Monday, 13 February 2017

Parkinson's Disease

Parkinson's is a relatively common disease, with one in every 500 people in the United Kingdom suffering from the condition. The symptoms are mainly motor-related unlike Alzheimer's which affects mostly cognitive functions. Patients with Parkinson's  tend to suffer from rigidity or stiffness, slowness in movement (bradykensia) and tremors. However symptoms such as depression, insomnia and some loss of cognitive abilities can also be found in sufferers of Parkinson's. In most sufferers the symptoms of the disease are evident when they are over the age of 50, but 1 in 20 develop symptoms when they are under 40. 

In the middle of the brain lies a small area called the substantia nigra. In Parkinson's the nerve cells here are lost which cause the motor-related symptoms associated with the disease. The cells in this region of the brain produce dopamine, a neurotransmitter essential for the transfer of electrical signals involved in coordinating movement. Since the end product of dopamine is melanin, the substantia nigra is significantly darker in healthy individuals than the rest of the brain and Parkinson's patients, who have damaged cells in these region, have lighter coloured substantia nigra as result.

The Substantia nigra in Parkinson's sufferers compared to healthy individuals
As both Parkinson's disease and Lewy Body disease involve the protein alpha-synuclein, it makes it difficult to differentiate between the two diseases. In both, lewy Bodies form as result of alpha-synuclein clumping and forming aggregate plaques in neurons. However a sufferer is considered to have Parkinson's if their motor-related symptoms appear at least a year before dementia, whereas in Lewy Body disease both symptoms appear at the same time.

Unlike most neurological conditions, Parkinson's can be diagnosed without a CT or MRI scan. Signs of tremor, stiffness and slowness of movement are in many cases a clear sign of Parkinson's Disease. However, a single-photon emission computerised tomography (SPECT) scan can also be used for diagnosis. It uses a radioactive trace that is injected inside the body to analyse the blood flow through regions of the brain, highlighting areas where blood flow is limited due to injury. This trace emits gamma rays that are detected by the scanner to form 2D cross sections that are pieced together to form a 3D image.There is some exposure to radiation from the tracer however there are no associated long-term health risks.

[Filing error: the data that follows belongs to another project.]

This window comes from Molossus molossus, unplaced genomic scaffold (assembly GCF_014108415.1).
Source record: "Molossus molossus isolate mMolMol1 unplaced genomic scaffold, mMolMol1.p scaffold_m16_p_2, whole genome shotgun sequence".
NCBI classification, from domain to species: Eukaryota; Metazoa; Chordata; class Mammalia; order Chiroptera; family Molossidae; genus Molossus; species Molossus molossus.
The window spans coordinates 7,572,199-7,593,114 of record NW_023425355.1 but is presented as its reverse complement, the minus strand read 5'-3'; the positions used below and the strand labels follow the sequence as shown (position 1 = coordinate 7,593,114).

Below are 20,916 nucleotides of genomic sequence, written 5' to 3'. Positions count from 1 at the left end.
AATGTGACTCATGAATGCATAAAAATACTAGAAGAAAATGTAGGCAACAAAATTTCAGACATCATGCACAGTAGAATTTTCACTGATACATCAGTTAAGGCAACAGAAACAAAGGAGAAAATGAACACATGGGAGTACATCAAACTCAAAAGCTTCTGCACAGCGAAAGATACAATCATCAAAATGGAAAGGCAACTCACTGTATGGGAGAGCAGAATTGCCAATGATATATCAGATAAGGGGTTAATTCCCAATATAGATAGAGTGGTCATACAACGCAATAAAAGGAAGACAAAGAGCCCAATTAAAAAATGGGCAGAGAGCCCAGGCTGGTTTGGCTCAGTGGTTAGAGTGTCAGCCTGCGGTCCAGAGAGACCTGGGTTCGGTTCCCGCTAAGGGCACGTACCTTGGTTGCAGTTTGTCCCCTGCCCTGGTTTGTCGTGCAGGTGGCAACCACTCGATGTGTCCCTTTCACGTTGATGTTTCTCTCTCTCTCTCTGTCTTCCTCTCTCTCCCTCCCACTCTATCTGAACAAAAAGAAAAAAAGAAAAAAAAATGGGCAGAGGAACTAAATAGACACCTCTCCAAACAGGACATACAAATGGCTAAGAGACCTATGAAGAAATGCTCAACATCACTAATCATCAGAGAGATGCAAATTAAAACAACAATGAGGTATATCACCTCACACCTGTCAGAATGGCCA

SPECT scan comparing the brain of a Parkinson's sufferer with a healthy individual
(Wikidotcom, 2017)
Parkinson's disease can be treated with a drug called levodopa. In fact, if a patient responds positively to the drug and there are signs of improvement then it further certifies that they are suffering from the disease. Like mentioned before, Parkinson's sufferers are unable to produce sufficient dopamine and the injected chemical cannot pass through the blood-brain barrier to be used in the brain. Levodopa is used instead. It is absorbed and converted by an enzyme called dopa-decarboxylase into dopamine in the brain, and consequently increasing dopamine levels to normal. This has proven to be the most effective form of medication for Parkinson's sufferers at the moment. Levodopa can be partnered with another drug called carbidopa that prevents Levodopa from being converted by the body too early before it has reached the brain. However, the use of levodopa is only a form of treatment for the Parkinson's disease as a cure is still yet to be found. 
How Levodopa is absorbed and used in the brain
(Brain: the inside story, 2014)

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